James says of his photos, "I spent most of the summer 2014 working the extra board, in Anchorage, but in August, I got force assigned to the Fairbanks. I was up there for a week before getting forced back to Anchorage. Whenever we get forced out of town like that, we get 24 hours to get to our new assignment. I am not normally one to spend time trackside to get a photo of a train, but Riley Creek was one spot I did want to photograph. On my return to Anchorage, I decided to capitalize on the 24 hour allowance, and planned to stop at Denali Park. It was a Saturday, so the passenger trains would be plentiful. I left Fairbanks early, anticipating delays from construction, which were surprisingly light. I ended up with plenty of time to hike down to Riley Creek once I arrived at the park. All photos were taken on 23 August, 2014."
Photo 1 - The northbound Denali Star crosses Riley Creek bridge.
|12/01||Terry Douglas||Terry Douglas took this very striking photo near Canyon while on the Hurricane Turn on November 6, 2014. For more of his photos check out his Winter Hurricane Turn trip report.|
|12/08||Jonathan Fischer||Here are a couple of kind of sad ARR shots of equipment heading south for the last time.
The 2401 and 2402 are seen on Harbor Island, near where they are unloaded from the barge. I’ve heard them referred to as the Titanic Twins, but I always thought they were pretty neat. This picture was taken in late 1986 (note the weather).
ARR 1507 is seen in the UP yard. Normally I always stay out of the UP yard, but I made an exception just this once. These pictures were taken about a year after I’d moved back to Seattle from Anchorage in late 1987.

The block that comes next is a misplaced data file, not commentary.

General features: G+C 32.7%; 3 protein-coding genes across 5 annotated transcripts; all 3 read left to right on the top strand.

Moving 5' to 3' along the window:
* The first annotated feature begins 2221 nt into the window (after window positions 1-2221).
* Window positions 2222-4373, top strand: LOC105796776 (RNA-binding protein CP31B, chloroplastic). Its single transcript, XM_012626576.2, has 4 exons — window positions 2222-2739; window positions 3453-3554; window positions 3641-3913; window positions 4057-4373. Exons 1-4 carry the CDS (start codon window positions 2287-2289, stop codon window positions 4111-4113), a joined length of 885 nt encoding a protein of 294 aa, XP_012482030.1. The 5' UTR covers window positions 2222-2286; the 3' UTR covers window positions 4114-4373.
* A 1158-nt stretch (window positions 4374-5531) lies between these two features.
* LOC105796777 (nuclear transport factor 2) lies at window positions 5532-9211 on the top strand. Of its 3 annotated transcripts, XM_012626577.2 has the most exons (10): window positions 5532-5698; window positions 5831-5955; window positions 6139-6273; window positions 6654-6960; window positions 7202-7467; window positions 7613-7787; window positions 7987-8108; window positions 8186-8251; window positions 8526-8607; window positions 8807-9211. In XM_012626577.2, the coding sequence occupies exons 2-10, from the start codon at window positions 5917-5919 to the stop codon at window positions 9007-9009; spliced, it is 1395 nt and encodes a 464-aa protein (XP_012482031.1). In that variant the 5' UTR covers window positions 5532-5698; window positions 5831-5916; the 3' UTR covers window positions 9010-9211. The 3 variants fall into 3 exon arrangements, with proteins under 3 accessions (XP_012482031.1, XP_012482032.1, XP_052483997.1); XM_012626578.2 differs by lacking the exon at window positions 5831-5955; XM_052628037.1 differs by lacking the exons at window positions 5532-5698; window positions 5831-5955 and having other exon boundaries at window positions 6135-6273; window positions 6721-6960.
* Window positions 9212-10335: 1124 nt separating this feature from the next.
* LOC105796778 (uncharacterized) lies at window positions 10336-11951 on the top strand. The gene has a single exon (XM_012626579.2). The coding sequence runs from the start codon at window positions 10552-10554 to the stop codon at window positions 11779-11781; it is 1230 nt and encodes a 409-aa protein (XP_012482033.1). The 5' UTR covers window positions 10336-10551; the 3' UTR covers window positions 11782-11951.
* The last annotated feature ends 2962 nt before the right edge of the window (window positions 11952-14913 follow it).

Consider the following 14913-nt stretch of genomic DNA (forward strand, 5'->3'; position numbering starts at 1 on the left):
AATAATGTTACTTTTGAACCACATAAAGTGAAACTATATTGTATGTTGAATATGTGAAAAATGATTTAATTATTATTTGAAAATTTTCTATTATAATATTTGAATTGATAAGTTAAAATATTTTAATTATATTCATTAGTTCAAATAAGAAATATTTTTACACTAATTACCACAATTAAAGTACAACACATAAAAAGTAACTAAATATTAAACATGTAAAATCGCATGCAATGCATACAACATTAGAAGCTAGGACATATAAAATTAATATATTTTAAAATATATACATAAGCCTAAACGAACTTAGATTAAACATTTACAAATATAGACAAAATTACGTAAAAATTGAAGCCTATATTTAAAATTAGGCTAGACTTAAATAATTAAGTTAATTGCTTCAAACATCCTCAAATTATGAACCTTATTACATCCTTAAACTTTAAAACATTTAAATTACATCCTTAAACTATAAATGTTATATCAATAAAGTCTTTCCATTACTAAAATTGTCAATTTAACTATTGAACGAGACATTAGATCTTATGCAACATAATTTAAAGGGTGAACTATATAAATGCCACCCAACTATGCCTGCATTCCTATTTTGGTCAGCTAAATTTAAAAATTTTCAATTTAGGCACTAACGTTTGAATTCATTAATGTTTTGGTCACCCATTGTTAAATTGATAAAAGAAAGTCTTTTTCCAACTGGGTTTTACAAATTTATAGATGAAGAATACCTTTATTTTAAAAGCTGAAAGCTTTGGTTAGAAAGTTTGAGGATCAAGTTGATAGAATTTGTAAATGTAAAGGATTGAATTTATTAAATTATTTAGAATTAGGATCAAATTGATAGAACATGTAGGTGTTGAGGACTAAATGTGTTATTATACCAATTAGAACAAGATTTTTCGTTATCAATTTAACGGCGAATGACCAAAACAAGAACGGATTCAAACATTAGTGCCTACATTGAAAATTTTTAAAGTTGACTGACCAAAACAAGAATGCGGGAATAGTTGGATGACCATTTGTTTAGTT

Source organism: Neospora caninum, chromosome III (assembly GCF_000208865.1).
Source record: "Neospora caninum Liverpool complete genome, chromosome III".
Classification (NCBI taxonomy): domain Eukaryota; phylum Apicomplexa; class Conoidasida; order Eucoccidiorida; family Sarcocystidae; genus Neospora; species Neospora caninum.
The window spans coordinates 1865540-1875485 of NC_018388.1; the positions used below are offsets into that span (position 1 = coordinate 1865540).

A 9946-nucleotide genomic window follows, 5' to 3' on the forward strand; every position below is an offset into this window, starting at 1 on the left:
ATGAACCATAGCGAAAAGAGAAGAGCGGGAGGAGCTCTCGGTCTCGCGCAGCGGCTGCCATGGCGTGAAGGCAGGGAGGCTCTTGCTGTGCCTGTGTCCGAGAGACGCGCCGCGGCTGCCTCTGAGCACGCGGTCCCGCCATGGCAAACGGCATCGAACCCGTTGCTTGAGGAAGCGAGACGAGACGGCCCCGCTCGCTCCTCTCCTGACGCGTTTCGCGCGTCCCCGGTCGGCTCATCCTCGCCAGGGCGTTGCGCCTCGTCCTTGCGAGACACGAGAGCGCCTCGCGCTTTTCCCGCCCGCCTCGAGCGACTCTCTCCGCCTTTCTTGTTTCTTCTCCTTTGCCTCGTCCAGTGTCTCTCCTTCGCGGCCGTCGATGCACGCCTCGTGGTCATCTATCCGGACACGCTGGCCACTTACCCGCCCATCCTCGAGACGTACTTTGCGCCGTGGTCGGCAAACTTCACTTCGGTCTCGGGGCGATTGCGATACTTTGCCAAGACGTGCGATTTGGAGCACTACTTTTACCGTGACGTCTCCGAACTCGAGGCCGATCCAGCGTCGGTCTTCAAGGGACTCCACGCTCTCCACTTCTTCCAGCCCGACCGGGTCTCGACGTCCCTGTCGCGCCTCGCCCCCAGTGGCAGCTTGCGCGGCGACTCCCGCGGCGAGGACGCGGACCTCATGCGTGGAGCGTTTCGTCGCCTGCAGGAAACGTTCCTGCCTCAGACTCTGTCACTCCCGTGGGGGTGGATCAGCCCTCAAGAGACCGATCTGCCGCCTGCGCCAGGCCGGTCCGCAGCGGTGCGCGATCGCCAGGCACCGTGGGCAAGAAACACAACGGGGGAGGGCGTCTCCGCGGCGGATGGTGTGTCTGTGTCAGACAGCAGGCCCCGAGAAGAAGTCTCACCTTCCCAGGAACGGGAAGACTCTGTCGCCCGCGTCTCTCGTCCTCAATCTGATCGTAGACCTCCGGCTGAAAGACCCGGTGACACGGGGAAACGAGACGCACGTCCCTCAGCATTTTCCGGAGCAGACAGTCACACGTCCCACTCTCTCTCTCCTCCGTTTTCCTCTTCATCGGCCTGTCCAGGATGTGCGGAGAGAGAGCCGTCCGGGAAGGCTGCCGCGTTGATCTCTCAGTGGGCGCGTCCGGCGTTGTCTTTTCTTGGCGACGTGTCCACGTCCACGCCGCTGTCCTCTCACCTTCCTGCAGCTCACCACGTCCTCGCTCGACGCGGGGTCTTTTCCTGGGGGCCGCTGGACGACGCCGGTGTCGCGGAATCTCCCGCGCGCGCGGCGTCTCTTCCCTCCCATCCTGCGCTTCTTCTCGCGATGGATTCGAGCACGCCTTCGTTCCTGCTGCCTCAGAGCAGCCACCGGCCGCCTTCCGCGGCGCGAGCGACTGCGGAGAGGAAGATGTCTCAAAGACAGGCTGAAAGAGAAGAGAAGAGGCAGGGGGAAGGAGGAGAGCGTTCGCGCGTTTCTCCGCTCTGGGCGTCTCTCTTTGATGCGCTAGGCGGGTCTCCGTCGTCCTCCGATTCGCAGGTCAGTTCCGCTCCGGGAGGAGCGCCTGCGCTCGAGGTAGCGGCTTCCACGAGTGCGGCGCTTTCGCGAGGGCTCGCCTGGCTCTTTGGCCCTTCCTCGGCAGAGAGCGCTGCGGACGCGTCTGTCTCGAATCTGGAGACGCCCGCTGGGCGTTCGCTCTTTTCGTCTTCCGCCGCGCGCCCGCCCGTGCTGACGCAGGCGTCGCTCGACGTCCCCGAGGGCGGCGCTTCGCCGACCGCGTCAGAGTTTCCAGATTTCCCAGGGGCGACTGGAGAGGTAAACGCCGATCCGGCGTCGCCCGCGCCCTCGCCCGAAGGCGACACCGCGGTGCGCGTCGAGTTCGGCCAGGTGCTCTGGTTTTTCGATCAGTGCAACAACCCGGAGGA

ARR P-4 was also part of the southbound shipment of equipment in late 1987.
|12/15||Stephen S. Krawczyk||
I was contacted in July by Margaret Wray who was seeking information and/or photos regarding her grandfather, JP Johnson. This really pricked up my ears as Col. Johnson served as the Alaska Railroad's General Manager from January 1, 1946 until October 27, 1953 and headed up its $70,000,000 rehabilitation project. Margaret and I swapped numerous emails and I was delighted to discover her father Stephen S. Krawczyk had worked for the railroad as well. Additionally, her father had taken numerous color slides of the railroad and Alaska life. I must admit my jaw hit the floor when I viewed the CD of slides Margaret sent. I hope to get the entire collection of slides online sometime before year's end.
The Krawczyk's went to Fairbanks at the end of 1947 where Margaret's father worked on maintaining locomotives. The typical housing in Fairbanks back then was Quonset huts. Those that worked for the railroad lived on Government Hill, across from the engine house. Stephen's photo shows "The Aurora" bringing a passenger train into town.
I had someone contact me recently looking for the wiring diagrams to use in refurbishing several ex-Alaska Railroad's GP49s. I've been scouring the globe in hopes of snagging them, but to date have been unsuccessful. I was talking to ARR locomotive engineer Bob Yost last night and he reminded me the GP49s were built in two different classes (2801-2804 in 1983 and 2805-2809 in 1985) and therefore will have slightly different wiring diagrams. He also passed on some locomotive lore regarding GP49 #2809. Apparently the locomotive hit the loading chute at Usibelli Coal Mine which put a sizeable hole in the top front of the cab. It was temporarily repaired with visqueen and duct tape thus earning it the nickname "band aid locomotive."
So sticking with my theme for the week here is a photo of four brand spanking new GP49s at Interbay Yard in Seattle, Washington on September 1, 1983. You can almost see the eager anticipation on the faces of these four fine ladies as they prepare for their journey to Alaska.
Jonathan Fischer says of his photos, "Here's a shot you won't see every day. Mark Hemphill called me late in the evening to inform me that the northbound freight was really late. As a result we drove all night to get to the spot at Garner just after dawn. I've also included a shot of string of Tank Train tankers that were part of the train. This was June 1985."
[Webmaster's note: The Tank Train photo gave me goose bumps!]
Page created 1/6/14 and last updated 12/29/14